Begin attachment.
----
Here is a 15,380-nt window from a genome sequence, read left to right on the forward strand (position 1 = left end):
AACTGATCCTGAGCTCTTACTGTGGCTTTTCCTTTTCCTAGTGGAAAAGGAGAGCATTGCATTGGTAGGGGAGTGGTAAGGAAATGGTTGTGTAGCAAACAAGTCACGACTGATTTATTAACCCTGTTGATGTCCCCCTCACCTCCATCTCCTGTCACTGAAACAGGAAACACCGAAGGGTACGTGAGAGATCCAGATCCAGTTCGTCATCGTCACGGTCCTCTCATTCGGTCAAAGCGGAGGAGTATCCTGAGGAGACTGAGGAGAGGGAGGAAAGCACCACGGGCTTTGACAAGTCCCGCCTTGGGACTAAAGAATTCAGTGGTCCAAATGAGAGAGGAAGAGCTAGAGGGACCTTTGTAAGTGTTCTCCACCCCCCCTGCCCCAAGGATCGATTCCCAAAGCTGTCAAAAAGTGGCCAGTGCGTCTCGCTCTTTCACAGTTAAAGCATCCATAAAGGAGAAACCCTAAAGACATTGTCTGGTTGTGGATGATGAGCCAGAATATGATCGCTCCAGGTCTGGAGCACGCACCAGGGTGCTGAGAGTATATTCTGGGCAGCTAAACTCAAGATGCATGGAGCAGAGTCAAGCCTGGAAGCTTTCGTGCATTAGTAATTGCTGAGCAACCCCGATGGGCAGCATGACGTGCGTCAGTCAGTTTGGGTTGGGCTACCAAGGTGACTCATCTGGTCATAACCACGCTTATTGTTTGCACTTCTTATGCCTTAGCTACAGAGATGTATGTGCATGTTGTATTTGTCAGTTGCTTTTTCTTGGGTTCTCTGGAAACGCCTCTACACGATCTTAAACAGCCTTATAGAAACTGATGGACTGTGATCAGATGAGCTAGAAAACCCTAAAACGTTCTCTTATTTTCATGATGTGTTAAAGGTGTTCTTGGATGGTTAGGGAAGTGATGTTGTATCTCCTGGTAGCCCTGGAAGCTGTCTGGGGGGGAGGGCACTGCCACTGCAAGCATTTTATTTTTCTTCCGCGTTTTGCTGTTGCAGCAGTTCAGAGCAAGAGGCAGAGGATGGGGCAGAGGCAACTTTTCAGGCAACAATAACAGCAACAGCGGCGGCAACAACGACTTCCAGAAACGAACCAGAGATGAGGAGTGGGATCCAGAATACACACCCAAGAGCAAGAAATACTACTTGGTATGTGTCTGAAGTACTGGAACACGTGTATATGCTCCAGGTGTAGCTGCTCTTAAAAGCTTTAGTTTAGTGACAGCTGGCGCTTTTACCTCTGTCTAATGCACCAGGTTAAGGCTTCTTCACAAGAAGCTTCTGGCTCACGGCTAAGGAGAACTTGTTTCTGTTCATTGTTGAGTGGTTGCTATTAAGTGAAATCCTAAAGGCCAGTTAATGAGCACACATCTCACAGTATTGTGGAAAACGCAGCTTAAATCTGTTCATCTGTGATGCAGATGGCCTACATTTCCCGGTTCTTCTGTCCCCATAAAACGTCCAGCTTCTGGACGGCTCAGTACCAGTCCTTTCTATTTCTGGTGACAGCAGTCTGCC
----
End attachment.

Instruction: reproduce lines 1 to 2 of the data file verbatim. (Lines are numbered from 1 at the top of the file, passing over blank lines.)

Here is a 15,380-nt window from a genome sequence, read left to right on the forward strand (position 1 = left end):
AACTGATCCTGAGCTCTTACTGTGGCTTTTCCTTTTCCTAGTGGAAAAGGAGAGCATTGCATTGGTAGGGGAGTGGTAAGGAAATGGTTGTGTAGCAAACAAGTCACGACTGATTTATTAACCCTGTTGATGTCCCCCTCACCTCCATCTCCTGTCACTGAAACAGGAAACACCGAAGGGTACGTGAGAGATCCAGATCCAGTTCGTCATCGTCACGGTCCTCTCATTCGGTCAAAGCGGAGGAGTATCCTGAGGAGACTGAGGAGAGGGAGGAAAGCACCACGGGCTTTGACAAGTCCCGCCTTGGGACTAAAGAATTCAGTGGTCCAAATGAGAGAGGAAGAGCTAGAGGGACCTTTGTAAGTGTTCTCCACCCCCCCTGCCCCAAGGATCGATTCCCAAAGCTGTCAAAAAGTGGCCAGTGCGTCTCGCTCTTTCACAGTTAAAGCATCCATAAAGGAGAAACCCTAAAGACATTGTCTGGTTGTGGATGATGAGCCAGAATATGATCGCTCCAGGTCTGGAGCACGCACCAGGGTGCTGAGAGTATATTCTGGGCAGCTAAACTCAAGATGCATGGAGCAGAGTCAAGCCTGGAAGCTTTCGTGCATTAGTAATTGCTGAGCAACCCCGATGGGCAGCATGACGTGCGTCAGTCAGTTTGGGTTGGGCTACCAAGGTGACTCATCTGGTCATAACCACGCTTATTGTTTGCACTTCTTATGCCTTAGCTACAGAGATGTATGTGCATGTTGTATTTGTCAGTTGCTTTTTCTTGGGTTCTCTGGAAACGCCTCTACACGATCTTAAACAGCCTTATAGAAACTGATGGACTGTGATCAGATGAGCTAGAAAACCCTAAAACGTTCTCTTATTTTCATGATGTGTTAAAGGTGTTCTTGGATGGTTAGGGAAGTGATGTTGTATCTCCTGGTAGCCCTGGAAGCTGTCTGGGGGGGAGGGCACTGCCACTGCAAGCATTTTATTTTTCTTCCGCGTTTTGCTGTTGCAGCAGTTCAGAGCAAGAGGCAGAGGATGGGGCAGAGGCAACTTTTCAGGCAACAATAACAGCAACAGCGGCGGCAACAACGACTTCCAGAAACGAACCAGAGATGAGGAGTGGGATCCAGAATACACACCCAAGAGCAAGAAATACTACTTGGTATGTGTCTGAAGTACTGGAACACGTGTATATGCTCCAGGTGTAGCTGCTCTTAAAAGCTTTAGTTTAGTGACAGCTGGCGCTTTTACCTCTGTCTAATGCACCAGGTTAAGGCTTCTTCACAAGAAGCTTCTGGCTCACGGCTAAGGAGAACTTGTTTCTGTTCATTGTTGAGTGGTTGCTATTAAGTGAAATCCTAAAGGCCAGTTAATGAGCACACATCTCACAGTATTGTGGAAAACGCAGCTTAAATCTGTTCATCTGTGATGCAGATGGCCTACATTTCCCGGTTCTTCTGTCCCCATAAAACGTCCAGCTTCTGGACGGCTCAGTACCAGTCCTTTCTATTTCTGGTGACAGCAGTCTGCC